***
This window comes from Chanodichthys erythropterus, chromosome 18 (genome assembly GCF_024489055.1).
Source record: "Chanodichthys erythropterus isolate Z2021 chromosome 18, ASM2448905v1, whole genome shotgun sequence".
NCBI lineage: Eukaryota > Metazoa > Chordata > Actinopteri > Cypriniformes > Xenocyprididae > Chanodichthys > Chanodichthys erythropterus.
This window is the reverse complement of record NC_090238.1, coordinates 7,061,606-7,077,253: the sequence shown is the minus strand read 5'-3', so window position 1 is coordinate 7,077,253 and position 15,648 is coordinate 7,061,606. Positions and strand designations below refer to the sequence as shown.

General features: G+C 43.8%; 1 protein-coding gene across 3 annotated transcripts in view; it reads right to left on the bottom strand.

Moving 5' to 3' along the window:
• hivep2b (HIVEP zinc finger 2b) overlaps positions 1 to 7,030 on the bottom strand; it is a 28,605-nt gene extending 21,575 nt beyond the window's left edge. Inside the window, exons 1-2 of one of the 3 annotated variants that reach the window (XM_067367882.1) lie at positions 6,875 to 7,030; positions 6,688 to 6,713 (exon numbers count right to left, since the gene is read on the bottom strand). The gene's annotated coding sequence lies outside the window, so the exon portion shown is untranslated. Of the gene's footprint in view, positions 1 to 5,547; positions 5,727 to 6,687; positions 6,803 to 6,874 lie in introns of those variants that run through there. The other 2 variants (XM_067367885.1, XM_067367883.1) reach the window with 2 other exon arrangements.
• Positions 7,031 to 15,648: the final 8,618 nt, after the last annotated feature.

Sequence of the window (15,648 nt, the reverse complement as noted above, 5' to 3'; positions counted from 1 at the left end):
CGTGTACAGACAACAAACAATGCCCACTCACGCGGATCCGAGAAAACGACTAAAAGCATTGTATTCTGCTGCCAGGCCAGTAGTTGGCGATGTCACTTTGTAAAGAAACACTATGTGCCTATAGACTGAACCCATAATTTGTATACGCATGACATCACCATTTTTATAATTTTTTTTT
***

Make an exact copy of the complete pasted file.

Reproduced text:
This window comes from Chanodichthys erythropterus, chromosome 18 (genome assembly GCF_024489055.1).
Source record: "Chanodichthys erythropterus isolate Z2021 chromosome 18, ASM2448905v1, whole genome shotgun sequence".
NCBI lineage: Eukaryota > Metazoa > Chordata > Actinopteri > Cypriniformes > Xenocyprididae > Chanodichthys > Chanodichthys erythropterus.
This window is the reverse complement of record NC_090238.1, coordinates 7,061,606-7,077,253: the sequence shown is the minus strand read 5'-3', so window position 1 is coordinate 7,077,253 and position 15,648 is coordinate 7,061,606. Positions and strand designations below refer to the sequence as shown.

General features: G+C 43.8%; 1 protein-coding gene across 3 annotated transcripts in view; it reads right to left on the bottom strand.

Moving 5' to 3' along the window:
• hivep2b (HIVEP zinc finger 2b) overlaps positions 1 to 7,030 on the bottom strand; it is a 28,605-nt gene extending 21,575 nt beyond the window's left edge. Inside the window, exons 1-2 of one of the 3 annotated variants that reach the window (XM_067367882.1) lie at positions 6,875 to 7,030; positions 6,688 to 6,713 (exon numbers count right to left, since the gene is read on the bottom strand). The gene's annotated coding sequence lies outside the window, so the exon portion shown is untranslated. Of the gene's footprint in view, positions 1 to 5,547; positions 5,727 to 6,687; positions 6,803 to 6,874 lie in introns of those variants that run through there. The other 2 variants (XM_067367885.1, XM_067367883.1) reach the window with 2 other exon arrangements.
• Positions 7,031 to 15,648: the final 8,618 nt, after the last annotated feature.

Sequence of the window (15,648 nt, the reverse complement as noted above, 5' to 3'; positions counted from 1 at the left end):
CGTGTACAGACAACAAACAATGCCCACTCACGCGGATCCGAGAAAACGACTAAAAGCATTGTATTCTGCTGCCAGGCCAGTAGTTGGCGATGTCACTTTGTAAAGAAACACTATGTGCCTATAGACTGAACCCATAATTTGTATACGCATGACATCACCATTTTTATAATTTTTTTTT